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Why Did God Become Man?

Fr. Patrick Henry Reardon

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Rather early the Christian mind began to ask, "Why did God become man?" The Council of Nicaea declared simply that the Incarnation took place "for us men and for our salvation." That is to say, it is a dogma of the Church that the intent of the Incarnation was soteriological.

For the rest, however, the history of theology has witnessed a certain diversity in the ways this soteriological intent of the Incarnation was expressed. More specifically, the answer to the question "Why God became man?" depended in no small measure on the meaning of salvation, and Christians, even from New Testament times, have variously described salvation.

For example, the soteriological intent of the Incarnation was expressed very early in the Epistle to the Hebrews. According to this source, the Incarnation provided God's Son with the means of suffering and dying in obedience to His Father. Commenting on Psalm 39 (40), the author wrote with respect to the Incarnation, "Therefore, when He came into the world, He said: 'Sacrifice and offering You did not desire, But a body You have prepared for Me. In burnt offerings and sacrifices for sin You had no pleasure.' Then I said, 'Behold, I have come - In the volume of the book it is written of Me - To do Your will, O God'"(10:5-7). That is to say, the obedience of Christ was to fulfill and replace the various sacrifices of the Mosaic Law, and for this task the Son obviously required a body.

Moreover, the Son needed this body in order to suffer and die for the human race. Thus, commenting on Psalm 8, this author described in what way the Son became man for our salvation. "We see Jesus," he wrote, "who was made a little lower than the angels, for the suffering of death crowned with glory and honor, that He, by the grace of God, might taste death for everyone" (2:9).

In order to "taste death" in obedience to the Father, then, the Son assumed our flesh. In order to die as an act of sacrifice, he had to share the mortality of our flesh. Hebrews goes on to say, "Inasmuch then as the children have partaken of flesh and blood, He Himself likewise shared in the same, that through death He might destroy him who had the power of death, that is, the devil, and release those who through fear of death were all their lifetime subject to bondage."

In sum, two aspects of the soteriology of the Incarnation are especially to be observed in treatment of the theme in Hebrews. First, God's Son assumed our flesh in order obediently to die in that flesh. Second, His death in the flesh meant the destruction of the devil, "who had the power of death." According to Hebrews, then, God's Son took flesh in order to die, and He died in order to overcome death and the devil. This line of theological reflection--Incarnation, death, victory--continued throughout Christian history, combining with other biblical themes along the way.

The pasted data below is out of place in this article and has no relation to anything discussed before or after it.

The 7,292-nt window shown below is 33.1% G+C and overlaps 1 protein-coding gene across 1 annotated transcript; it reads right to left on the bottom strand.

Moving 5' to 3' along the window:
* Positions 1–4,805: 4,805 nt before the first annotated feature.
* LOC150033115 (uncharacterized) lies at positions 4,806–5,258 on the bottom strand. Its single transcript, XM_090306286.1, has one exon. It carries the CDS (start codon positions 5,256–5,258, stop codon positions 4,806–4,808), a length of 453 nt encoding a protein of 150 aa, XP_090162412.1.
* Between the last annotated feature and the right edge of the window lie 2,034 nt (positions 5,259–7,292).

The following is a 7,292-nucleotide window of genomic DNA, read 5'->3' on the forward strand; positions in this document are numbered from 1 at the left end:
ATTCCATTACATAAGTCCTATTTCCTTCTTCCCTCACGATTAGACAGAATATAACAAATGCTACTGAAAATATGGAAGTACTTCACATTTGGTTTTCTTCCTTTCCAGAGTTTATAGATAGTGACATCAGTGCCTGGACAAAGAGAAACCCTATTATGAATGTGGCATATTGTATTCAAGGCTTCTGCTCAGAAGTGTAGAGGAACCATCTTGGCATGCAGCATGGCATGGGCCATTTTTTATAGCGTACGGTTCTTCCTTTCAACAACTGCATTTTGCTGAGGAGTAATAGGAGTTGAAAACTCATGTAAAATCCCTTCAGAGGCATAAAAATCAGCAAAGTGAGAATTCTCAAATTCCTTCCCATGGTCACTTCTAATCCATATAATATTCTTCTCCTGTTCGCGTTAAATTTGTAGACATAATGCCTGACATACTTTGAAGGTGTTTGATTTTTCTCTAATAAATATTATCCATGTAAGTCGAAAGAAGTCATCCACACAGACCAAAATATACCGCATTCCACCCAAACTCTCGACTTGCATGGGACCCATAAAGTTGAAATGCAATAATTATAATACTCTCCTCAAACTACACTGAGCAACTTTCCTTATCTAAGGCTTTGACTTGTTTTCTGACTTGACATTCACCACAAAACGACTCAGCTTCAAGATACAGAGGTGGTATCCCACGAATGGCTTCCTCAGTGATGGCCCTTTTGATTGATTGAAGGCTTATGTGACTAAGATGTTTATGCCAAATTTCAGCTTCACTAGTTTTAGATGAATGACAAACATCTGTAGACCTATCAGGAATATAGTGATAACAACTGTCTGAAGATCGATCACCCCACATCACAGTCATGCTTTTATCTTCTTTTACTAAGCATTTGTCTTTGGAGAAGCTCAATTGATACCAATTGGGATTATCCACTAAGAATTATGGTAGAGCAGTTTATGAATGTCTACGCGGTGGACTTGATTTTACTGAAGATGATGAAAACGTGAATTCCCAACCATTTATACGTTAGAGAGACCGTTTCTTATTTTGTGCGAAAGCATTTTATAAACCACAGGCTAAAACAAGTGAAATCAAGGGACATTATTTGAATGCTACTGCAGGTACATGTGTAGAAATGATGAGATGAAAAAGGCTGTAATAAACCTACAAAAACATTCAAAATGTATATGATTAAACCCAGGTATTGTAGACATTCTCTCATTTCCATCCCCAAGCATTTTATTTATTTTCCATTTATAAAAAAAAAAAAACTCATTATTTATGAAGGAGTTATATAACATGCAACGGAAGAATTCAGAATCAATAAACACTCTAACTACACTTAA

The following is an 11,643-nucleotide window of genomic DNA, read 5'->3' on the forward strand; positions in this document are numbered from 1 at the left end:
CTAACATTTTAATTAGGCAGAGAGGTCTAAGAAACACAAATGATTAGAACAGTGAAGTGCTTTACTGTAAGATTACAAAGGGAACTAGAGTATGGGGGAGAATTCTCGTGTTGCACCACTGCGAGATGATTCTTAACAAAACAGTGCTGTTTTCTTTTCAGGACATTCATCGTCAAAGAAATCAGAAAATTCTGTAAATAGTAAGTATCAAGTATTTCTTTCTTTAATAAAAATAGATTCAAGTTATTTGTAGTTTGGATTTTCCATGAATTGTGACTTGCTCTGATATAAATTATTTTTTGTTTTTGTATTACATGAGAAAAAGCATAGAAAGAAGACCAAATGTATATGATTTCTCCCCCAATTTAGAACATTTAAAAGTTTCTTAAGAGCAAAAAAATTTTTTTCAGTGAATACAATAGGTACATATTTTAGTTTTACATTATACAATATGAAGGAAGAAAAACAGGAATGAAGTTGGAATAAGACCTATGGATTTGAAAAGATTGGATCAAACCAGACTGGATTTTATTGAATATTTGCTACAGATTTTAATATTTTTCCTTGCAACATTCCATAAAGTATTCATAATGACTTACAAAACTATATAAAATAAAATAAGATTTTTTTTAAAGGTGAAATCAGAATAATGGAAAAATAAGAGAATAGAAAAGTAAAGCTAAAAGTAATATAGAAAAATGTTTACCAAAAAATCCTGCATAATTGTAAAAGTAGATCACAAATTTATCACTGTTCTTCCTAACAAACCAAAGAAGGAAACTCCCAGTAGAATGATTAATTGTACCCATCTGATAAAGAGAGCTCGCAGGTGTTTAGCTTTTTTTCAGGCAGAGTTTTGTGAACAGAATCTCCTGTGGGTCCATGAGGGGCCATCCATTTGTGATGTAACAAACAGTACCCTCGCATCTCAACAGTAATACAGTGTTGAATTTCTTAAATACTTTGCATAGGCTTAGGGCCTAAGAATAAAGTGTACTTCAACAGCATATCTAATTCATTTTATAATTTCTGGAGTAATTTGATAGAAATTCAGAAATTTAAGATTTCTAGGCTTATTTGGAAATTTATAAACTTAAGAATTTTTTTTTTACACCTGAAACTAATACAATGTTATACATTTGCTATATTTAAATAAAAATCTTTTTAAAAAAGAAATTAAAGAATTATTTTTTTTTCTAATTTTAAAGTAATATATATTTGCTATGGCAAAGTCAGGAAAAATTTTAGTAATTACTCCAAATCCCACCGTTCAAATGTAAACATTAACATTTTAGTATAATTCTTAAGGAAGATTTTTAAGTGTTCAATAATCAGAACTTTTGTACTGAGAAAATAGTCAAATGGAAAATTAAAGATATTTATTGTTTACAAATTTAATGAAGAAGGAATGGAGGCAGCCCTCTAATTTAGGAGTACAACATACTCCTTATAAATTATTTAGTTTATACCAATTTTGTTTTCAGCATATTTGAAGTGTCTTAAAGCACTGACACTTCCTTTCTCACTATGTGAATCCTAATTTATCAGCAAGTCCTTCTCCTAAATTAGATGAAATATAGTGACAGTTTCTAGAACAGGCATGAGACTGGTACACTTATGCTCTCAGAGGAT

In the following century, for instance, Irenaeus, the second bishop of Lyons, followed the same theological line as the author of Hebrews, but he adorned it by introducing the Pauline contrast between Christ and Adam. According to Irenaeus the Word's assumption of the flesh was required for our salvation because Adam's sin had been committed in the flesh. Sin in the flesh required salvation in the flesh. He explained, "So the Word was made flesh in order that sin, destroyed by means of that same flesh through which it had gained mastery and taken hold and lorded it, should no longer be in us," and "that so He might join battle on behalf of our forefathers and vanquish through Adam what had stricken us through Adam" (Proof of the Apostolic Preaching 31).

As I noted, Irenaeus here is clearly the heir to St. Paul, who contrasted Christ and Adam in terms of "disobedience unto death" and "obedience unto life" (Romans 5:12-19)

In his treatment of salvation, however, Irenaeus stresses the resurrection much more explicitly than is obvious in the Epistle to the Hebrews, and this in turn colors his approach to the Incarnation. Thus, he writes of "our Lord's birth, which the Word of God underwent for our sake, to be made flesh, that He might reveal the resurrection of the flesh and take the lead of all in heaven." In this way, explains Irenaeus, Christ becomes "the first-born of the dead, the head and source of the life unto God" (op.cit., 39).

In his development of this idea, Irenaeus is still following the lead of St. Paul, who contrasted Christ and Adam with respect to death and resurrection: (1 Corinthians 15:22,45).

In tying the soteriological intent of the Incarnation to the Lord's resurrection from the dead, Irenaeus advances an important doctrinal perspective. We may contrast this perspective with the soteriology of some later Christians, who concentrated entirely on the Lord's atoning death as the means of our redemption, with scarcely any attention to the soteriological significance of the resurrection.

Thus, Irenaeus, not neglecting the biblical theme of "obedience in the flesh," sets himself to provide a more ample answer to the question "Why Incarnation?" His larger answer to this question, an answer that includes the Lord's resurrection, colors his soteriology with a dominant concern for the total transformation of humanity, and all of creation, in Christ. This became a major theme in Irenaeus.

Fr. Patrick Henry Reardon is pastor of All Saints Antiochian Orthodox Church in Chicago, Illinois, and a Senior Editor of Touchstone: A Journal of Mere Christianity.

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Posted: 16-Dec-06

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